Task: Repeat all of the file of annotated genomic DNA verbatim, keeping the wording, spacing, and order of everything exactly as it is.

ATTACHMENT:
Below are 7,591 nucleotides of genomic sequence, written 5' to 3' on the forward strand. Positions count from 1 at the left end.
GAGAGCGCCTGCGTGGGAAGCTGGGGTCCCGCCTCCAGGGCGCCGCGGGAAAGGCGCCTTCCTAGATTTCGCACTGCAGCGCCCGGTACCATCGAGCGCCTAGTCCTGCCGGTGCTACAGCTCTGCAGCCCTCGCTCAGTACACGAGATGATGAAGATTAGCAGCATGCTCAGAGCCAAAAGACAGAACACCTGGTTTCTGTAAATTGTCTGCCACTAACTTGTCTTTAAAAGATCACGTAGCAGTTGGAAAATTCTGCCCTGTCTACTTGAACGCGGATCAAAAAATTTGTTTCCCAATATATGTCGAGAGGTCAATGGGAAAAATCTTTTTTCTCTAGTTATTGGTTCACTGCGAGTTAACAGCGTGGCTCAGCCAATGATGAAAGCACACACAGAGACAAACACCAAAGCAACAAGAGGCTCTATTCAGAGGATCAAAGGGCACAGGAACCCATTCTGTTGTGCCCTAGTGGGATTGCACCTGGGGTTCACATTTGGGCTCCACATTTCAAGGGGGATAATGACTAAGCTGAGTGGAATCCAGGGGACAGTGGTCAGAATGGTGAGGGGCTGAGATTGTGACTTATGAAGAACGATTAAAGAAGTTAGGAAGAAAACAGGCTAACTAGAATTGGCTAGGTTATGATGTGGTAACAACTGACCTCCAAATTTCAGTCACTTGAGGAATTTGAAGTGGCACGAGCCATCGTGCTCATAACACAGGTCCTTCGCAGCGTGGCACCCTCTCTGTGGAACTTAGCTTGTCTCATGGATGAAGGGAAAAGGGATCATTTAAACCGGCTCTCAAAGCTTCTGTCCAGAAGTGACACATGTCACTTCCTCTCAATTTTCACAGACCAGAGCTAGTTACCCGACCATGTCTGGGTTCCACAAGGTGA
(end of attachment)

Below are 7,591 nucleotides of genomic sequence, written 5' to 3' on the forward strand. Positions count from 1 at the left end.
GAGAGCGCCTGCGTGGGAAGCTGGGGTCCCGCCTCCAGGGCGCCGCGGGAAAGGCGCCTTCCTAGATTTCGCACTGCAGCGCCCGGTACCATCGAGCGCCTAGTCCTGCCGGTGCTACAGCTCTGCAGCCCTCGCTCAGTACACGAGATGATGAAGATTAGCAGCATGCTCAGAGCCAAAAGACAGAACACCTGGTTTCTGTAAATTGTCTGCCACTAACTTGTCTTTAAAAGATCACGTAGCAGTTGGAAAATTCTGCCCTGTCTACTTGAACGCGGATCAAAAAATTTGTTTCCCAATATATGTCGAGAGGTCAATGGGAAAAATCTTTTTTCTCTAGTTATTGGTTCACTGCGAGTTAACAGCGTGGCTCAGCCAATGATGAAAGCACACACAGAGACAAACACCAAAGCAACAAGAGGCTCTATTCAGAGGATCAAAGGGCACAGGAACCCATTCTGTTGTGCCCTAGTGGGATTGCACCTGGGGTTCACATTTGGGCTCCACATTTCAAGGGGGATAATGACTAAGCTGAGTGGAATCCAGGGGACAGTGGTCAGAATGGTGAGGGGCTGAGATTGTGACTTATGAAGAACGATTAAAGAAGTTAGGAAGAAAACAGGCTAACTAGAATTGGCTAGGTTATGATGTGGTAACAACTGACCTCCAAATTTCAGTCACTTGAGGAATTTGAAGTGGCACGAGCCATCGTGCTCATAACACAGGTCCTTCGCAGCGTGGCACCCTCTCTGTGGAACTTAGCTTGTCTCATGGATGAAGGGAAAAGGGATCATTTAAACCGGCTCTCAAAGCTTCTGTCCAGAAGTGACACATGTCACTTCCTCTCAATTTTCACAGACCAGAGCTAGTTACCCGACCATGTCTGGGTTCCACAAGGTGA